The objective of Making History
is to create and upload a short digital history of up to 3 minutes.
We provide resources to help you plan, research and make your digital history, including access to experts via video conferences and in our forums, and give you editing tools to create and upload your project.
It's easy to get started...
1. Get an overview
Watch the resource overview video and browse the Making History website to discover the range of resources available, especially under Themes and Resources and tools. Check out some of the other digital histories in the Student Showcase to get some ideas and inspiration.
2. Watch the introduction to oral history videos
Oral historian Professor Alistair Thomson describes what oral history is and its importance in historical inquiry. He also shares his experience and tips on finding people to interview, recording them, getting their permission, and other considerations when conducting an oral history interview.
3. Choose a theme
Making History is structured around four themes that relate to historical inquiry.Your digital history will need to be about one of them:
- Living with Natural Disasters – has your local community experienced a natural disaster? What happened and how has it been remembered?
- World Events, Local Impacts – what world events are part of your community’s past? How have these events been remembered?
- Cultural Identity – Our heritage as individuals and as a nation has an impact on our cultural identity. Where do you come from? What connections to place and people, stories of cultural identity and/or migration can you find in your community?
- Family and Community Life – do you know your family or community's story? Who can you talk to? What objects can you look at?
Your research could take many forms and could include, but is not limited to, conducting oral history interviews and collecting images, audio and footage. It’s up to you what you want to include and how you want it to look.
We suggest you start at the Plan and research page under Resources and tools, which will guide you through the planning, researching and interviewing stages and help you with gathering material and filming your interviews.
You'll find lots of helpful advice from experts and historians by watching the expert videos and participating in web conferences.
You can also go to the Themes page and look at resources specific to your chosen theme.
5. Get permission and reference your sources
Be as creative as you like while also being careful about collecting and referencing your sources.
All interviewees must give their consent to appear in your digital history. You must also have permission to use the material in your digital history, and you must reference your material at the end. These things are essential and your digital history will not be uploaded to the Making History site without them.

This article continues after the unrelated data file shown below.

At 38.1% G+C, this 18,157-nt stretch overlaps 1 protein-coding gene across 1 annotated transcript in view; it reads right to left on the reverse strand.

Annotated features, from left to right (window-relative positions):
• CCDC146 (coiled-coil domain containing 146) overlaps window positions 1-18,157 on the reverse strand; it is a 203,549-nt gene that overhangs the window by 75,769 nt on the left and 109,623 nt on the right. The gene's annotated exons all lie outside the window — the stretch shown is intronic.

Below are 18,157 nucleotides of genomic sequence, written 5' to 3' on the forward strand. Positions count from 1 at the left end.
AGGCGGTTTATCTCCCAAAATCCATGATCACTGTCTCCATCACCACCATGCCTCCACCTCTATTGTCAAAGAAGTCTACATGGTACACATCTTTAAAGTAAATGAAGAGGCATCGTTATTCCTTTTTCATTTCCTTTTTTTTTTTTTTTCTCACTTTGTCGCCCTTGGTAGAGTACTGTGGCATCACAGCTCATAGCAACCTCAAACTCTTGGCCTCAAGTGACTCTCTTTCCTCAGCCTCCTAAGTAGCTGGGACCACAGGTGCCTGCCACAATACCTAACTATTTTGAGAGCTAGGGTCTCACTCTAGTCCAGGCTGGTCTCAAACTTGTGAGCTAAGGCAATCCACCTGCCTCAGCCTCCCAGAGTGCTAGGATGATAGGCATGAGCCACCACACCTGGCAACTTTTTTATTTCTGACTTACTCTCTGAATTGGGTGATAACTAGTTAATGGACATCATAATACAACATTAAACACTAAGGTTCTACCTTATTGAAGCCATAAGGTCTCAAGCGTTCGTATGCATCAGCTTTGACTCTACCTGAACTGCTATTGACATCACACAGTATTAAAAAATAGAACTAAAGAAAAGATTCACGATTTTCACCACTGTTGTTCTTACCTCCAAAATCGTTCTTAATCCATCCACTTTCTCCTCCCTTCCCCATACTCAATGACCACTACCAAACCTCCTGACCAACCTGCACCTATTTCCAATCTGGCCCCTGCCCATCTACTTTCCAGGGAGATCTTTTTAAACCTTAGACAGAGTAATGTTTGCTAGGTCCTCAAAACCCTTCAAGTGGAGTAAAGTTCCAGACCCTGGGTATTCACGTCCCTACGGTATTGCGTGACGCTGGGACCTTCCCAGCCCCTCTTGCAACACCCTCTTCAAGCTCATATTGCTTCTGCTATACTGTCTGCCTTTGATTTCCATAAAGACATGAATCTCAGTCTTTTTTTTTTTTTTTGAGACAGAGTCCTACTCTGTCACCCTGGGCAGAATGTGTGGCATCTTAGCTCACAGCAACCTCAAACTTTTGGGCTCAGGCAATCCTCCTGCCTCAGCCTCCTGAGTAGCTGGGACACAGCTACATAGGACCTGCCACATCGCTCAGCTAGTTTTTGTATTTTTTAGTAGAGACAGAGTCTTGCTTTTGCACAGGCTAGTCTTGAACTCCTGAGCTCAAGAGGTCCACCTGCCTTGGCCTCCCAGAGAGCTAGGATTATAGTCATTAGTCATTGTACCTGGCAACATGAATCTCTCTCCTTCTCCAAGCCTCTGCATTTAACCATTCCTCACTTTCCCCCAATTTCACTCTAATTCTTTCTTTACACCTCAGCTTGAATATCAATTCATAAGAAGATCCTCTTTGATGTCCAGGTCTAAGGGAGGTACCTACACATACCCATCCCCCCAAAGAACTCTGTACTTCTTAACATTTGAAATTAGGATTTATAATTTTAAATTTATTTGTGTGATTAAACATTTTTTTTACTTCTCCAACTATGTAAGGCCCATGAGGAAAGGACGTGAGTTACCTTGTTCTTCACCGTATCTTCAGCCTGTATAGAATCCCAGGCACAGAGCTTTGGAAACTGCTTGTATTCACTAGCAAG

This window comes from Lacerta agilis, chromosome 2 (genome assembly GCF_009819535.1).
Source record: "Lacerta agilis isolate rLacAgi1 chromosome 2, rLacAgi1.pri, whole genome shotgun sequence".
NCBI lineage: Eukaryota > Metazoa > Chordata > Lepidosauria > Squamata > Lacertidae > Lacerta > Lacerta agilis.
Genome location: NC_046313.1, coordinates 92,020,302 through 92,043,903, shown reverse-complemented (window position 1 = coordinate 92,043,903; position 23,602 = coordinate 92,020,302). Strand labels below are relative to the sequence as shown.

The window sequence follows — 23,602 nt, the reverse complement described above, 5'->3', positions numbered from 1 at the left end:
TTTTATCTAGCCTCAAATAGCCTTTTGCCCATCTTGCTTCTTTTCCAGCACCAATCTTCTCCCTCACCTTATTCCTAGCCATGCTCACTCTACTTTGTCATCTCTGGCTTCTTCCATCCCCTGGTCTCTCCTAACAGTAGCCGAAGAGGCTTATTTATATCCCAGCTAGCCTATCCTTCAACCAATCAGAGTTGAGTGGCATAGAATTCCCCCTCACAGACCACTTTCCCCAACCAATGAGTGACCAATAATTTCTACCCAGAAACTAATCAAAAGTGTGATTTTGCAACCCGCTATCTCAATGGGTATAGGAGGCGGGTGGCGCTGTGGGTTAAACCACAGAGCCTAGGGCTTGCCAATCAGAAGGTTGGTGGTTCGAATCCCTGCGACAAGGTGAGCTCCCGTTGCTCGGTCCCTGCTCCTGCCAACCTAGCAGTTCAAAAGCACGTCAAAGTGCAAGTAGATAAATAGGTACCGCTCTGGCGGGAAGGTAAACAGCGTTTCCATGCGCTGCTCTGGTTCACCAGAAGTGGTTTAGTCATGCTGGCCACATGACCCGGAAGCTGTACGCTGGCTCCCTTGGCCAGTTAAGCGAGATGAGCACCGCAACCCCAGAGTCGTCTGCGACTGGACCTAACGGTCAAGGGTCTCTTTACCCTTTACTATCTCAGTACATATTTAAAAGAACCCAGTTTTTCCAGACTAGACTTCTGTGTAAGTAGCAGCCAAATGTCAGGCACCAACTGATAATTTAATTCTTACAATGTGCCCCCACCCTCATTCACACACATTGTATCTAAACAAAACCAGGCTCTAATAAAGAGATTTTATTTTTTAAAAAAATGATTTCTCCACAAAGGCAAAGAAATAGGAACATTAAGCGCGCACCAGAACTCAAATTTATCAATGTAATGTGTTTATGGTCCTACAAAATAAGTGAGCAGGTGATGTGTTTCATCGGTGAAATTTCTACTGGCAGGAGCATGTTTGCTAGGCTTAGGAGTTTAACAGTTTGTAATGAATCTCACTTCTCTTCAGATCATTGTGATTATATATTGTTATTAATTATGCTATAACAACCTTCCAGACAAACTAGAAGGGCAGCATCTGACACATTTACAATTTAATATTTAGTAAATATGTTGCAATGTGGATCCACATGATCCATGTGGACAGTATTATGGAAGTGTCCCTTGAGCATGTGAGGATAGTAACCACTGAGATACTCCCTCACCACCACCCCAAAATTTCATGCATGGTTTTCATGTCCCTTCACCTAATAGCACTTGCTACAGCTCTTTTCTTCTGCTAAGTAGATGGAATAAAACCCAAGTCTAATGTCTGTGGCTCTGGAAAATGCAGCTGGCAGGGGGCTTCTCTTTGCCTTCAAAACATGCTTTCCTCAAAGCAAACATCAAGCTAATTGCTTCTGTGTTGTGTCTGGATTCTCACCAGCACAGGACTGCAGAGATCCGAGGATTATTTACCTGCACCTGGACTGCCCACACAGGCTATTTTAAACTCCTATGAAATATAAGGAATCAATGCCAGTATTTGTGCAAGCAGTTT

See Using and sourcing material for more detailed guidelines.
6. Find the story
Once you’ve done your interview(s), it’s time to review your material and think about what you want to say and how you want to say it. There are lots of possibilities, and if you’ve gathered a lot of material, particularly lengthy interviews, you might be overwhelmed about what to focus on. We’ve put together some strategies to help you find the story.
7. Create a storyboard
A storyboard is an outline of your digital history from beginning to end that shows what will be included and in what order. It’s a great way to plan your digital history and will make things a lot easier when it comes time to put everything together. Learn more at the storyboard page.
8. Create your digital history
Edit together your digital history using software you have access to at your school or home, such as Movie Maker or iMovie. Whichever software you choose, this step is about layering images, footage, music and sound effects to mirror the storyboard you created in the previous step.
Remember that your digital history should not be longer than 3 minutes and must have certain details included. See Edit and upload your digital history for more information.
9. Share your work
Once completed, you are now ready to share your digital history with your community or even the world, so long as you have the permission of anyone you have interviewed or sources you have used. You could organise a screening or post your digital history video on a website and share the link.